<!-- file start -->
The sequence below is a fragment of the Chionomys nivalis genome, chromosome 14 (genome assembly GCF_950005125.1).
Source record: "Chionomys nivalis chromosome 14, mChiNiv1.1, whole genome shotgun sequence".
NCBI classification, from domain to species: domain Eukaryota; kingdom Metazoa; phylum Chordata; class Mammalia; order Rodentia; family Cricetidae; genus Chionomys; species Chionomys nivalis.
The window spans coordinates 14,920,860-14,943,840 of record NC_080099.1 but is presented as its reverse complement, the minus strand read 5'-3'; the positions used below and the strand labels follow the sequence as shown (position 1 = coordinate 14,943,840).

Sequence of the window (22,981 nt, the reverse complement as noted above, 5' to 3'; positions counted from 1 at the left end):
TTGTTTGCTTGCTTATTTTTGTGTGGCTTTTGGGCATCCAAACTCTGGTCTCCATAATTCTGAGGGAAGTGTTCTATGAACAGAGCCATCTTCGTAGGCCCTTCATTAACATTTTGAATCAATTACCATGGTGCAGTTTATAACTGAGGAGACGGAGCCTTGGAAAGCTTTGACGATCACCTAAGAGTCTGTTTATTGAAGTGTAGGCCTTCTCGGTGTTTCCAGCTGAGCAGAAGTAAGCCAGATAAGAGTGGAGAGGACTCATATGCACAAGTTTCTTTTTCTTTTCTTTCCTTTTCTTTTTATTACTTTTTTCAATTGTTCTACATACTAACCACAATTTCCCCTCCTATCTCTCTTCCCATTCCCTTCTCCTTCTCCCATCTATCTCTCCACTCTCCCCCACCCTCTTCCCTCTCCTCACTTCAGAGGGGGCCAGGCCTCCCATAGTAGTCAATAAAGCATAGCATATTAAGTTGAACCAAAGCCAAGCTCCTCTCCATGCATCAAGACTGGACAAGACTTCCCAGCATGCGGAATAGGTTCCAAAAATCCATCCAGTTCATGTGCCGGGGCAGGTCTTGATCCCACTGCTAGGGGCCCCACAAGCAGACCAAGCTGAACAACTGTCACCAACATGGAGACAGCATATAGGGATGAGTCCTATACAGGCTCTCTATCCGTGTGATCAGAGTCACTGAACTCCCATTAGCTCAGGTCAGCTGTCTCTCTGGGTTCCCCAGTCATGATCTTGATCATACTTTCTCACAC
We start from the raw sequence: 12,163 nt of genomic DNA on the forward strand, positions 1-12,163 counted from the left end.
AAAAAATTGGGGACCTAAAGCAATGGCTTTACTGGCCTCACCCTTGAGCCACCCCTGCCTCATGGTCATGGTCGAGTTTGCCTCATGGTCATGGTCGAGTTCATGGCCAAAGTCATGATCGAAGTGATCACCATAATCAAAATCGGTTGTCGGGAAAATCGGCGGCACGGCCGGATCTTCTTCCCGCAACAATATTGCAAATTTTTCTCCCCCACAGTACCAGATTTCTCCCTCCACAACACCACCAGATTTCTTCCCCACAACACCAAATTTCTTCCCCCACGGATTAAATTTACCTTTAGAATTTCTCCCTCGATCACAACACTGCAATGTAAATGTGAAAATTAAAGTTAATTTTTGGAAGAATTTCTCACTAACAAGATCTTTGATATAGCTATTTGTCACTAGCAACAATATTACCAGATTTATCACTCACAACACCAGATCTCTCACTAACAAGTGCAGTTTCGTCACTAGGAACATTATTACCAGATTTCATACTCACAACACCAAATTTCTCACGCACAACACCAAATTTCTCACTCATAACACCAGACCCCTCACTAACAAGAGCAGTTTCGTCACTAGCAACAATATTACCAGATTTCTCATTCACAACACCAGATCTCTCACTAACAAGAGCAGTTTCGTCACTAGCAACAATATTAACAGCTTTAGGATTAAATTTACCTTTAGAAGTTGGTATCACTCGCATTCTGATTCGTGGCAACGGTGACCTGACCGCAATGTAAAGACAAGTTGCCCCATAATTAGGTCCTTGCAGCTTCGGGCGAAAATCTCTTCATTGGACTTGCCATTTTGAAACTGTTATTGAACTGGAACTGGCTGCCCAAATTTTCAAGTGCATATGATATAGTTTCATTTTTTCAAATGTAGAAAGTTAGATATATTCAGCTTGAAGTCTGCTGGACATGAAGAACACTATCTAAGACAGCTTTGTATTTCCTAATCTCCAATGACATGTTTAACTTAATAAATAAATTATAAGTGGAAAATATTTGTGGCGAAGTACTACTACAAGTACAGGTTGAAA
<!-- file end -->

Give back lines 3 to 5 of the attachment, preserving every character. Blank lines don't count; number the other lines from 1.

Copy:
NCBI classification, from domain to species: domain Eukaryota; kingdom Metazoa; phylum Chordata; class Mammalia; order Rodentia; family Cricetidae; genus Chionomys; species Chionomys nivalis.
The window spans coordinates 14,920,860-14,943,840 of record NC_080099.1 but is presented as its reverse complement, the minus strand read 5'-3'; the positions used below and the strand labels follow the sequence as shown (position 1 = coordinate 14,943,840).

Sequence of the window (22,981 nt, the reverse complement as noted above, 5' to 3'; positions counted from 1 at the left end):